Below are medications also known as pharmacological allergy treatment that would be prescribed to manage allergic reactions: 

  1. Antihistamines

Antihistamines are arguably the best treatment for allergies [3]. Available in tablet form, antihistamines provide instant relief against mild allergies. However, for people with moderate to severe allergy symptoms antihistamines may only provide minimal and short-lived relief. This particular medication can potentially cause tachyphylaxis as a negative effect, which occurs when your system fails to respond to the medication.

Some antihistamines may also cause drowsiness as a side effect, forcing allergy patients to sleep even during the day while at work. Common antihistamine medications include Telfast, Loratidine, Zyrtec, Diphenhydramine, and chlorpheniramine.

  1. Decongestants

Decongestants are another type of medication used in the treatment of allergies. These medications work by compressing the mucous membranes in your nasal passages, relieving stuffy nose symptoms. Decongestants can be found in either tablets or nose sprays and may include Iliadin nose drops, Clarinase, Zyrtec (D), as well as Telfast (D).

For drops such as gliadin, preparations for toddlers are equally available. But you should not use them for more than five days as this can potentially trigger a recurring blocked nose. They are free from any side effects and are highly effective if used appropriately.

nasal spray
Nasal sprays can be used to relieve allergy symptoms.
  1. Nasal rinses (saltwater nasal washes)

Many allergy patients often experience allergens getting trapped in their nasal mucosa surfaces. This implies that nasal sprays, including intranasal steroids or decongestants, may not get to where they are needed for absorption due to nasal passages getting blocked with mucus. What's more, some allergens are likely to remain trapped inside mucosal surfaces, leading to unending or recurrent allergy symptoms.

There is a plethora of nasal rinses, ranging from sinus rinses to neti pot. However, these nasal rinses should only be used together with salt water and not regular water.

  1. Anti-leukotrienes

These medications work by preventing inflammation in your air passages. Only introduced a few years ago, this medication can effectively and safely combat both sensitive lungs and the nose. What's more, it may be used in conjunction with antihistamines to improve allergy symptoms. Anti-leukotrienes are also free from side effects and are equally well-tolerated by children. Common examples may include Singulair and Montelukast.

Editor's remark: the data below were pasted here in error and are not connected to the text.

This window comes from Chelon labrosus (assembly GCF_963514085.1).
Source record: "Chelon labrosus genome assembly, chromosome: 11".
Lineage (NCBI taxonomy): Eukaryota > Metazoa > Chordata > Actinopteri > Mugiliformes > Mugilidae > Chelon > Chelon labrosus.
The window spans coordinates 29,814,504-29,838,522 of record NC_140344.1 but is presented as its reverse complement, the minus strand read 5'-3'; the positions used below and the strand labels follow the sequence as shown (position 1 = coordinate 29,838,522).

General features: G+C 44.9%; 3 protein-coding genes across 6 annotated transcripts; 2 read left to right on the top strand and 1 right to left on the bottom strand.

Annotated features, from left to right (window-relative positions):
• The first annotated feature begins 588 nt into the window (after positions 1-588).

1. Nasal Glucocorticosteroids

If you are like most people, you would be concerned about the negative connotations regarding the use of steroids as a mode of allergy treatment. Research has proven that low steroid doses, especially when administered via the nasal cavity, are highly effective at alleviating allergy symptoms. And while they are always well-tolerated, it may require at least seven days for a sustainable effect to be created before the user can ultimately experience the potential benefits. Common examples include Avamys and Nasonex.

  1. Inhaled glucocorticosteroids

Popularly known as the red, brown, or purple inhalers, inhaled steroids are also very effective at minimising and preventing airway inflammation as well as subsequent asthma symptoms. Common examples include Beclomethasone, Seratide, as well as Symbicort.

In asthmatic patients, inhalable corticosteroids can alleviate moderate to severe asthma. Due to the life-threatening asthma incidences, it is always a great idea to manage asthma and prevent asthma episodes. When used at the recommended dosages, both nasal and inhaled steroids are extremely safe for both children and adults.

  1. Oral Glucocorticosteroids

In extreme cases where the management of asthma is somehow poor, tablet steroids may be offered as a short-term treatment solution to minimise air passage inflammation. While quite effective, tablet steroids may cause a few short-term negative effects such as causing a surge in blood sugar levels in diabetic patients and a risk of gastric ulcers. Usually, your doctor will try to strike a balance between the advantages and disadvantages of this medication and any precautions before recommending it to any patient. Common examples of oral glucocorticosteroids include hydrocortisone and prednisolone.

  1. Topical steroids